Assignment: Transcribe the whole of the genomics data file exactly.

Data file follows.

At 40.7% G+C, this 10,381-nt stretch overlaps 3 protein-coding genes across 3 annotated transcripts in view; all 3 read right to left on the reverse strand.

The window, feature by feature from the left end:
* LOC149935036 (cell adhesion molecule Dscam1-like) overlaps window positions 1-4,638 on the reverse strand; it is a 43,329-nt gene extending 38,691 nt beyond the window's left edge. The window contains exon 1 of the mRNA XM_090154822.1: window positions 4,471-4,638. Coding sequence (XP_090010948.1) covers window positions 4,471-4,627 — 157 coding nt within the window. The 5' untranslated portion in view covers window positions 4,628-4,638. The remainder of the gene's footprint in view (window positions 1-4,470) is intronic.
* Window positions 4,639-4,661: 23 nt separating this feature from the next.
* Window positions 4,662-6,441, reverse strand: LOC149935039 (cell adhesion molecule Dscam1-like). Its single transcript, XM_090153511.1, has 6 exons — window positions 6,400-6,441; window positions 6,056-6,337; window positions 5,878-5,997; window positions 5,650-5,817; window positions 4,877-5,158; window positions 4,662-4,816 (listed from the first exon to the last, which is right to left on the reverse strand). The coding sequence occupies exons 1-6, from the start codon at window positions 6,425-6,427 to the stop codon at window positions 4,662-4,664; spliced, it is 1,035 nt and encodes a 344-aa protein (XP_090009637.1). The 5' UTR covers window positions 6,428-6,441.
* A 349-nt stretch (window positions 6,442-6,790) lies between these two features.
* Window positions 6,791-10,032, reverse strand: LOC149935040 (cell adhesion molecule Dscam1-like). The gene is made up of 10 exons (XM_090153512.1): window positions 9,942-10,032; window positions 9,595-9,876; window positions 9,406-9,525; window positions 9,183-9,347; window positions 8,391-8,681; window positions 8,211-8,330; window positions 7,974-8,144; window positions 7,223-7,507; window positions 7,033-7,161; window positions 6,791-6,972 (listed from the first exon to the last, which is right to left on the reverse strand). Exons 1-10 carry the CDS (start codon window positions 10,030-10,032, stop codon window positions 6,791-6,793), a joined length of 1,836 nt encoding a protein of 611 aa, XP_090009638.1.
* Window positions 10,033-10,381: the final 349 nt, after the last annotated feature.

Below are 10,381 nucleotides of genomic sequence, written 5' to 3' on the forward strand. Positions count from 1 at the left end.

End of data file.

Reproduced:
At 40.7% G+C, this 10,381-nt stretch overlaps 3 protein-coding genes across 3 annotated transcripts in view; all 3 read right to left on the reverse strand.

The window, feature by feature from the left end:
* LOC149935036 (cell adhesion molecule Dscam1-like) overlaps window positions 1-4,638 on the reverse strand; it is a 43,329-nt gene extending 38,691 nt beyond the window's left edge. The window contains exon 1 of the mRNA XM_090154822.1: window positions 4,471-4,638. Coding sequence (XP_090010948.1) covers window positions 4,471-4,627 — 157 coding nt within the window. The 5' untranslated portion in view covers window positions 4,628-4,638. The remainder of the gene's footprint in view (window positions 1-4,470) is intronic.
* Window positions 4,639-4,661: 23 nt separating this feature from the next.
* Window positions 4,662-6,441, reverse strand: LOC149935039 (cell adhesion molecule Dscam1-like). Its single transcript, XM_090153511.1, has 6 exons — window positions 6,400-6,441; window positions 6,056-6,337; window positions 5,878-5,997; window positions 5,650-5,817; window positions 4,877-5,158; window positions 4,662-4,816 (listed from the first exon to the last, which is right to left on the reverse strand). The coding sequence occupies exons 1-6, from the start codon at window positions 6,425-6,427 to the stop codon at window positions 4,662-4,664; spliced, it is 1,035 nt and encodes a 344-aa protein (XP_090009637.1). The 5' UTR covers window positions 6,428-6,441.
* A 349-nt stretch (window positions 6,442-6,790) lies between these two features.
* Window positions 6,791-10,032, reverse strand: LOC149935040 (cell adhesion molecule Dscam1-like). The gene is made up of 10 exons (XM_090153512.1): window positions 9,942-10,032; window positions 9,595-9,876; window positions 9,406-9,525; window positions 9,183-9,347; window positions 8,391-8,681; window positions 8,211-8,330; window positions 7,974-8,144; window positions 7,223-7,507; window positions 7,033-7,161; window positions 6,791-6,972 (listed from the first exon to the last, which is right to left on the reverse strand). Exons 1-10 carry the CDS (start codon window positions 10,030-10,032, stop codon window positions 6,791-6,793), a joined length of 1,836 nt encoding a protein of 611 aa, XP_090009638.1.
* Window positions 10,033-10,381: the final 349 nt, after the last annotated feature.

Below are 10,381 nucleotides of genomic sequence, written 5' to 3' on the forward strand. Positions count from 1 at the left end.